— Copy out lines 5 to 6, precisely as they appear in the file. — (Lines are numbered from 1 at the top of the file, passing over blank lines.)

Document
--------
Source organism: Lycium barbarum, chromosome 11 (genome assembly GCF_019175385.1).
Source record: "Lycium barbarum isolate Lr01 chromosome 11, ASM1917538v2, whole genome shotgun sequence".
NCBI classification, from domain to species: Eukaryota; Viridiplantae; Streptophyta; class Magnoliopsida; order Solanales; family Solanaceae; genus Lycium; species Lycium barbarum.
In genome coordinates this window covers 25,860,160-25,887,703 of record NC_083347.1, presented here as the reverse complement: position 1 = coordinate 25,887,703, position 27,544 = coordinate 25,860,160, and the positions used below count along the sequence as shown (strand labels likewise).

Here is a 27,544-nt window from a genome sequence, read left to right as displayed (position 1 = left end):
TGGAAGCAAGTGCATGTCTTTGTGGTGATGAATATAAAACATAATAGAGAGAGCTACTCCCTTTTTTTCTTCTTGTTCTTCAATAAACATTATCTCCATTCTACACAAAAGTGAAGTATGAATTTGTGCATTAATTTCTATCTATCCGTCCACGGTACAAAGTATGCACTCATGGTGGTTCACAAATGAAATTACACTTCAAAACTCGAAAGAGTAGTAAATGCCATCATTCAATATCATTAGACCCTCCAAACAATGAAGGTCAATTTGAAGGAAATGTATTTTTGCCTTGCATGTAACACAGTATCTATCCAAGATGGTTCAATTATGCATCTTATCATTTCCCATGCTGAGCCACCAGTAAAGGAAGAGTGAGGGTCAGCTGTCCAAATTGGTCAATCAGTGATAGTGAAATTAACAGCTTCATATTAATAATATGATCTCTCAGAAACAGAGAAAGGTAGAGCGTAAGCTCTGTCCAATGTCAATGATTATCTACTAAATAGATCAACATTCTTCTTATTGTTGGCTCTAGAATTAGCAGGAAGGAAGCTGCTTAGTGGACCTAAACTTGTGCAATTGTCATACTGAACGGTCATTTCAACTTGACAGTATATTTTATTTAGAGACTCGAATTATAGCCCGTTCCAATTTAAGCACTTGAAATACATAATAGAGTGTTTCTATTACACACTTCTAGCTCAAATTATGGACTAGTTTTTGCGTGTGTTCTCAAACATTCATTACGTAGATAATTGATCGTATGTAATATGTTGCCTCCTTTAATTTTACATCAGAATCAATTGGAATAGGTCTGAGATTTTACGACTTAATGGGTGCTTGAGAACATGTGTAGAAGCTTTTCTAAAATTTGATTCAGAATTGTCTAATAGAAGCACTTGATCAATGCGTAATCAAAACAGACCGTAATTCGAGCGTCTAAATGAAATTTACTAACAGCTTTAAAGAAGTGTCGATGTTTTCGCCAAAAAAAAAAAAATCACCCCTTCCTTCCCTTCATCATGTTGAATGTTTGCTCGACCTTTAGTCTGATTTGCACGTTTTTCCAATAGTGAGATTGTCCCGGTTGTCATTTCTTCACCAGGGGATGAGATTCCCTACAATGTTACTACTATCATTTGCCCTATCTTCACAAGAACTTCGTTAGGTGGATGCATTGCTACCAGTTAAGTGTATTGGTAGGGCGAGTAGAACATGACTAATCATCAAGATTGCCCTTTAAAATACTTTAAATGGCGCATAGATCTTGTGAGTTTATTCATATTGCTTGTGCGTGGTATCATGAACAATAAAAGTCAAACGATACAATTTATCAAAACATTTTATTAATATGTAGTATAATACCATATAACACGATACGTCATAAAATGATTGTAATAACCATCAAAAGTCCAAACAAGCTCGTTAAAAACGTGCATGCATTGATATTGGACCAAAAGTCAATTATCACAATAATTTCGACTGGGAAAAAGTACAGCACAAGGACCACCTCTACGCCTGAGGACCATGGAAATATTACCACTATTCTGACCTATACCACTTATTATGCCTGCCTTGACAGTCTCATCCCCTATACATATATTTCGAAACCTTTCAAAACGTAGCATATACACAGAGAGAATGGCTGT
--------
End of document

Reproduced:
Here is a 27,544-nt window from a genome sequence, read left to right as displayed (position 1 = left end):
TGGAAGCAAGTGCATGTCTTTGTGGTGATGAATATAAAACATAATAGAGAGAGCTACTCCCTTTTTTTCTTCTTGTTCTTCAATAAACATTATCTCCATTCTACACAAAAGTGAAGTATGAATTTGTGCATTAATTTCTATCTATCCGTCCACGGTACAAAGTATGCACTCATGGTGGTTCACAAATGAAATTACACTTCAAAACTCGAAAGAGTAGTAAATGCCATCATTCAATATCATTAGACCCTCCAAACAATGAAGGTCAATTTGAAGGAAATGTATTTTTGCCTTGCATGTAACACAGTATCTATCCAAGATGGTTCAATTATGCATCTTATCATTTCCCATGCTGAGCCACCAGTAAAGGAAGAGTGAGGGTCAGCTGTCCAAATTGGTCAATCAGTGATAGTGAAATTAACAGCTTCATATTAATAATATGATCTCTCAGAAACAGAGAAAGGTAGAGCGTAAGCTCTGTCCAATGTCAATGATTATCTACTAAATAGATCAACATTCTTCTTATTGTTGGCTCTAGAATTAGCAGGAAGGAAGCTGCTTAGTGGACCTAAACTTGTGCAATTGTCATACTGAACGGTCATTTCAACTTGACAGTATATTTTATTTAGAGACTCGAATTATAGCCCGTTCCAATTTAAGCACTTGAAATACATAATAGAGTGTTTCTATTACACACTTCTAGCTCAAATTATGGACTAGTTTTTGCGTGTGTTCTCAAACATTCATTACGTAGATAATTGATCGTATGTAATATGTTGCCTCCTTTAATTTTACATCAGAATCAATTGGAATAGGTCTGAGATTTTACGACTTAATGGGTGCTTGAGAACATGTGTAGAAGCTTTTCTAAAATTTGATTCAGAATTGTCTAATAGAAGCACTTGATCAATGCGTAATCAAAACAGACCGTAATTCGAGCGTCTAAATGAAATTTACTAACAGCTTTAAAGAAGTGTCGATGTTTTCGCCAAAAAAAAAAAAATCACCCCTTCCTTCCCTTCATCATGTTGAATGTTTGCTCGACCTTTAGTCTGATTTGCACGTTTTTCCAATAGTGAGATTGTCCCGGTTGTCATTTCTTCACCAGGGGATGAGATTCCCTACAATGTTACTACTATCATTTGCCCTATCTTCACAAGAACTTCGTTAGGTGGATGCATTGCTACCAGTTAAGTGTATTGGTAGGGCGAGTAGAACATGACTAATCATCAAGATTGCCCTTTAAAATACTTTAAATGGCGCATAGATCTTGTGAGTTTATTCATATTGCTTGTGCGTGGTATCATGAACAATAAAAGTCAAACGATACAATTTATCAAAACATTTTATTAATATGTAGTATAATACCATATAACACGATACGTCATAAAATGATTGTAATAACCATCAAAAGTCCAAACAAGCTCGTTAAAAACGTGCATGCATTGATATTGGACCAAAAGTCAATTATCACAATAATTTCGACTGGGAAAAAGTACAGCACAAGGACCACCTCTACGCCTGAGGACCATGGAAATATTACCACTATTCTGACCTATACCACTTATTATGCCTGCCTTGACAGTCTCATCCCCTATACATATATTTCGAAACCTTTCAAAACGTAGCATATACACAGAGAGAATGGCTGT